Pirates of the Caribbean: At Worlds End (2007) - Rotten Tomatoes

Pirates of the Caribbean: At Worlds End (2007)

Pirates of the Caribbean: At Worlds End (2007)

TOMATOMETER

AUDIENCE SCORE

Critic Consensus: POTC: AWE provides the thrilling action scenes, but mixes in too many characters with too many incomprehensible plot threads.

Pirates of the Caribbean: At Worlds End Photos

Movie Info

Director Gore Verbinski and the crew set sail once again for this, the third chapter in the swashbuckling Pirates of the Caribbean trilogy. Captain Jack Sparrow (Johnny Depp) is hopelessly trapped in Davy Jones' locker after a harrowing encounter with the dreaded Kracken, and now Will Turner (Orlando Bloom) and Elizabeth Swann (Keira Knightley) must align themselves with the nefarious Captain Barbossa (Geoffrey Rush) if they hold out any hope of saving their old friend from a fate worse than death. The East India Trading Company and its fearsome leader, Lord Cutler Beckett (Tom Hollander), have taken control of the ghostly Flying Dutchman and its captain, Davy Jones (Bill Nighy), and now the baleful Admiral Norrington (Jack Davenport) has taken the helm in a relentless bid to destroy every pirate ship in his path and bring the Age of Piracy to a violent close. Meanwhile, Will, Elizabeth, and Captain Barbossa navigate treacherous waters and face bitter betrayal as they set sail to gather the only army that can stand up to Beckett -- The Nine Lords of the Brethren Court. But Captain Jack Sparrow is one of the lords, and as long as he's stuck in Davy Jones' locker, Beckett and his nefarious armada are sure to emerge victorious. There's still hope, however, if the heroic team that includes Tia Dalma (Naomie Harris), Pintel (Lee Arenberg), and Ragetti (Mackenzie Crook) can reach exotic Singapore and convince vulpine pirate Sao Feng (Chow Yun-Fat) to provide them with charts and a ship. But even the powerful Brethren Court may need a bit of help from volatile sea goddess Calypso in order to weather the coming storm. With the entire future of the pirate way at stake, everyone will be forced to choose sides while drifting precariously to the edge of the earth for one final, spectacular battle.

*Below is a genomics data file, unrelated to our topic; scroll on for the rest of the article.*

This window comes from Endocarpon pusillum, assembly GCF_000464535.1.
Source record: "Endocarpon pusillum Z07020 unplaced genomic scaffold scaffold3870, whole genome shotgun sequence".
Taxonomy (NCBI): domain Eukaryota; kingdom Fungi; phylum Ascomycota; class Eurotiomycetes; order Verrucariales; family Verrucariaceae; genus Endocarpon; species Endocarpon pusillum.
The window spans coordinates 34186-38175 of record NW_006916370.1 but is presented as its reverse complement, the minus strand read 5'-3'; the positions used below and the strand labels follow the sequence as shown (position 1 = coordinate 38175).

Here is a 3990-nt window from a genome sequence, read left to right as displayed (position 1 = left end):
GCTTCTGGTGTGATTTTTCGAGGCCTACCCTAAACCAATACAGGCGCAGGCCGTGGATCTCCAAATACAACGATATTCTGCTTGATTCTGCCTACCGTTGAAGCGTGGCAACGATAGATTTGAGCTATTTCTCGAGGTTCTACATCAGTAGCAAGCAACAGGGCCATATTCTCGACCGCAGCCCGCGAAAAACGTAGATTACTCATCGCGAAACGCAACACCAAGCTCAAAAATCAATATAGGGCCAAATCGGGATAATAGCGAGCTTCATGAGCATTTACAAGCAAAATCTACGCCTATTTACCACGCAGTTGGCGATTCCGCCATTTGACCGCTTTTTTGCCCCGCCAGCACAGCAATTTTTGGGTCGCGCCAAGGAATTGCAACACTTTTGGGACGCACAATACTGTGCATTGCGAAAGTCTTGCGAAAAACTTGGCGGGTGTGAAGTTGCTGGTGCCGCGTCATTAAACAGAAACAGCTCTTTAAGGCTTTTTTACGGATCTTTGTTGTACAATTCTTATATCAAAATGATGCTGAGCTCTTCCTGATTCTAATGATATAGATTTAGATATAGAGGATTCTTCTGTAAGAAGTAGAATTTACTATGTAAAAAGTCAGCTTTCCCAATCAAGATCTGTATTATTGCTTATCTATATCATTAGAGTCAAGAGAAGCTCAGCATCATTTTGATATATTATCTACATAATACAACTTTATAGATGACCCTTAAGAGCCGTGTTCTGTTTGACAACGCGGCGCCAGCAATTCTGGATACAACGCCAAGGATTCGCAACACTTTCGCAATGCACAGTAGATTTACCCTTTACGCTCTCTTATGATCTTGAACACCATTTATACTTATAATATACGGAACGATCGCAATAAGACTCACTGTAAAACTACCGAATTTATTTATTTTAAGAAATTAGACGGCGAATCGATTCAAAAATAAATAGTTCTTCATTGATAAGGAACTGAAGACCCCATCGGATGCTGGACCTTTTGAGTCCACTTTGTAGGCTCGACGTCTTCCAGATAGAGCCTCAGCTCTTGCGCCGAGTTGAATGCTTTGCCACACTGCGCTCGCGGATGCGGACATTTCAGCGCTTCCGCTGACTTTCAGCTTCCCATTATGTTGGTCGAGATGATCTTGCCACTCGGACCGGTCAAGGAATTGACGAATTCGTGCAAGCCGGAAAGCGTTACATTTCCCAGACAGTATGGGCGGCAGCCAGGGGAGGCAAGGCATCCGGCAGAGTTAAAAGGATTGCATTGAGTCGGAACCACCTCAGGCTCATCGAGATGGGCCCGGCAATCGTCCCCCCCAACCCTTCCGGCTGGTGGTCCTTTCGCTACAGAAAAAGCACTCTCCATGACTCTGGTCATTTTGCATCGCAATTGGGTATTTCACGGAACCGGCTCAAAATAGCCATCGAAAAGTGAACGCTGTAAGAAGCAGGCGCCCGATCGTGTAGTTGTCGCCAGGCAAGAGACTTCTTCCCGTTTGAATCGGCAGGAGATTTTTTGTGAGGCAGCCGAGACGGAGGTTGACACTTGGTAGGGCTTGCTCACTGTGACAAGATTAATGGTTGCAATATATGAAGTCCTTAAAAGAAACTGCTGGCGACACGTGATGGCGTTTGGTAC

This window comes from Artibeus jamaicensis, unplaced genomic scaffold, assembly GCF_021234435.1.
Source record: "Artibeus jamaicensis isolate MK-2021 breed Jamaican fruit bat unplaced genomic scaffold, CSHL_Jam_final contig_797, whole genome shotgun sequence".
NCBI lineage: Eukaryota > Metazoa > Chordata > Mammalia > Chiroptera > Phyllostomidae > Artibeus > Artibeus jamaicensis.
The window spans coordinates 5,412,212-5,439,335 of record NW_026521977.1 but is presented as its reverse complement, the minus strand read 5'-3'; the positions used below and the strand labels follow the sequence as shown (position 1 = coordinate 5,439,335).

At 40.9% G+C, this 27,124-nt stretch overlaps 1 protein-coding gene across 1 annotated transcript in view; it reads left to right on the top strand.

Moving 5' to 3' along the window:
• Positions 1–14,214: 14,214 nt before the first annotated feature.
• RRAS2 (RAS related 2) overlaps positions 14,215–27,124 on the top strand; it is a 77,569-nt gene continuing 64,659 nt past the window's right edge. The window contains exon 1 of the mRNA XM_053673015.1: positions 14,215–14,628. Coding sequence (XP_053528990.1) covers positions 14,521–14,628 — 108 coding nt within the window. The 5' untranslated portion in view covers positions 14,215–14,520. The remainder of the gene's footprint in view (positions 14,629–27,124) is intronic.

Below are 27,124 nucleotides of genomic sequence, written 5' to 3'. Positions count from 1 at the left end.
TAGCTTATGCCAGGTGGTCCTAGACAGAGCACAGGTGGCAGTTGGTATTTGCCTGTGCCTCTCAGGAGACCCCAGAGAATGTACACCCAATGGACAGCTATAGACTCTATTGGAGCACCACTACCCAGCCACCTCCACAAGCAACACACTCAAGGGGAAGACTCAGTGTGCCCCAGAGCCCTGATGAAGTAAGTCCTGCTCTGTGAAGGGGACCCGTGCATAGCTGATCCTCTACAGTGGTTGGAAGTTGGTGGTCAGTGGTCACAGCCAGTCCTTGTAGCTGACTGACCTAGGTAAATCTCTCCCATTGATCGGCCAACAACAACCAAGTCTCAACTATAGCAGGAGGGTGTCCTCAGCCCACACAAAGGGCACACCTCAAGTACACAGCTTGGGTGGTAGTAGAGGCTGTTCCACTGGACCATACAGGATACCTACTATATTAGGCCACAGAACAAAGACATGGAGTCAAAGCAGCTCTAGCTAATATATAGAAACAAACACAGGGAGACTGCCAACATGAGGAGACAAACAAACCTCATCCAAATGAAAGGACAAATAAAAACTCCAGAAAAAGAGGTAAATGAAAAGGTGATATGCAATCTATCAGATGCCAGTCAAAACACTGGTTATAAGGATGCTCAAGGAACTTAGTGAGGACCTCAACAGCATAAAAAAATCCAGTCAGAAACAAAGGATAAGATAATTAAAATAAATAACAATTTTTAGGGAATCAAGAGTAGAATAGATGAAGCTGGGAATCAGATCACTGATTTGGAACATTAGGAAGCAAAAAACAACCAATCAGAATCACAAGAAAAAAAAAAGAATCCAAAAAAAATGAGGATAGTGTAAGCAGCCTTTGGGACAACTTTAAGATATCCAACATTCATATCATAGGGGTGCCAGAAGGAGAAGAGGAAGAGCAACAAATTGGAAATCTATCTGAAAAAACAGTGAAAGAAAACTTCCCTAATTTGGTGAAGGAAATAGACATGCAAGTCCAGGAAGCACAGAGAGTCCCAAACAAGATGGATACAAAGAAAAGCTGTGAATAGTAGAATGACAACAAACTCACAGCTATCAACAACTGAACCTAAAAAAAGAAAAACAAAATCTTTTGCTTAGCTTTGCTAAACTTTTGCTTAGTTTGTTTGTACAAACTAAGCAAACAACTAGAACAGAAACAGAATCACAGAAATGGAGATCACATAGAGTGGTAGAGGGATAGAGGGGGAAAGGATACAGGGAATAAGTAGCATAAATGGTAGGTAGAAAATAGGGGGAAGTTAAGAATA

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Cast

Johnny Depp
as Captain Jack Sparrow
Geoffrey Rush
as Captain Barbossa
Orlando Bloom
as Will Turner
Keira Knightley
as Elizabeth Swann
Jack Davenport